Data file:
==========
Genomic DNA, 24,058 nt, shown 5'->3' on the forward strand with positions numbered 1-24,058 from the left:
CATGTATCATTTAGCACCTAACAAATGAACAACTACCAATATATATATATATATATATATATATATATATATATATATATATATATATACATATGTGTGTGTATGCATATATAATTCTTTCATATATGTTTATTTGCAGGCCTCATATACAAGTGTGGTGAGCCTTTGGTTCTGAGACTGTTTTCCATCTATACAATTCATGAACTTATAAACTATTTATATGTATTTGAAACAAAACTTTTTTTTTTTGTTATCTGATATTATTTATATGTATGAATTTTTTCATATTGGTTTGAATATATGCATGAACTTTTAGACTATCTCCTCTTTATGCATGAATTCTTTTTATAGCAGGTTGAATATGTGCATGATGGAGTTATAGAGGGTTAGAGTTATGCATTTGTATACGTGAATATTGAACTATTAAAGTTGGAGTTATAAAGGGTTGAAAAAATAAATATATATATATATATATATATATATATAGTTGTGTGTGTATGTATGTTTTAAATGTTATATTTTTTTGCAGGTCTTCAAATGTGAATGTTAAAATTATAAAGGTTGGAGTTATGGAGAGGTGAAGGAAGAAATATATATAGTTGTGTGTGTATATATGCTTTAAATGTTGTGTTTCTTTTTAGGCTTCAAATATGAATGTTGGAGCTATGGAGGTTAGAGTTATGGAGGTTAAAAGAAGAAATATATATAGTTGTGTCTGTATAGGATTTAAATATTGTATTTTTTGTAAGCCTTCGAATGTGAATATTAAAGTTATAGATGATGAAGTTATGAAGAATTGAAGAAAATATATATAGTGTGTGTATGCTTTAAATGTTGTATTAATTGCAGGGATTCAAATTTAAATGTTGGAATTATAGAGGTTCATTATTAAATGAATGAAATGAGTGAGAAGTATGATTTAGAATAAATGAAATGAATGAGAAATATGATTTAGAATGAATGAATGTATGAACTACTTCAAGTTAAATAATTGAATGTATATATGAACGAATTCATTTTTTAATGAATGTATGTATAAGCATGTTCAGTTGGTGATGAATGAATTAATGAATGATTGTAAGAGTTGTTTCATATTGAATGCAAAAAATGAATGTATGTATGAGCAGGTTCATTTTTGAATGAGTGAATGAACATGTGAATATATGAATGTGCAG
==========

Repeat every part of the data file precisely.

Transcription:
Genomic DNA, 24,058 nt, shown 5'->3' on the forward strand with positions numbered 1-24,058 from the left:
CATGTATCATTTAGCACCTAACAAATGAACAACTACCAATATATATATATATATATATATATATATATATATATATATATATATATATACATATGTGTGTGTATGCATATATAATTCTTTCATATATGTTTATTTGCAGGCCTCATATACAAGTGTGGTGAGCCTTTGGTTCTGAGACTGTTTTCCATCTATACAATTCATGAACTTATAAACTATTTATATGTATTTGAAACAAAACTTTTTTTTTTTGTTATCTGATATTATTTATATGTATGAATTTTTTCATATTGGTTTGAATATATGCATGAACTTTTAGACTATCTCCTCTTTATGCATGAATTCTTTTTATAGCAGGTTGAATATGTGCATGATGGAGTTATAGAGGGTTAGAGTTATGCATTTGTATACGTGAATATTGAACTATTAAAGTTGGAGTTATAAAGGGTTGAAAAAATAAATATATATATATATATATATATATATATAGTTGTGTGTGTATGTATGTTTTAAATGTTATATTTTTTTGCAGGTCTTCAAATGTGAATGTTAAAATTATAAAGGTTGGAGTTATGGAGAGGTGAAGGAAGAAATATATATAGTTGTGTGTGTATATATGCTTTAAATGTTGTGTTTCTTTTTAGGCTTCAAATATGAATGTTGGAGCTATGGAGGTTAGAGTTATGGAGGTTAAAAGAAGAAATATATATAGTTGTGTCTGTATAGGATTTAAATATTGTATTTTTTGTAAGCCTTCGAATGTGAATATTAAAGTTATAGATGATGAAGTTATGAAGAATTGAAGAAAATATATATAGTGTGTGTATGCTTTAAATGTTGTATTAATTGCAGGGATTCAAATTTAAATGTTGGAATTATAGAGGTTCATTATTAAATGAATGAAATGAGTGAGAAGTATGATTTAGAATAAATGAAATGAATGAGAAATATGATTTAGAATGAATGAATGTATGAACTACTTCAAGTTAAATAATTGAATGTATATATGAACGAATTCATTTTTTAATGAATGTATGTATAAGCATGTTCAGTTGGTGATGAATGAATTAATGAATGATTGTAAGAGTTGTTTCATATTGAATGCAAAAAATGAATGTATGTATGAGCAGGTTCATTTTTGAATGAGTGAATGAACATGTGAATATATGAATGTGCAG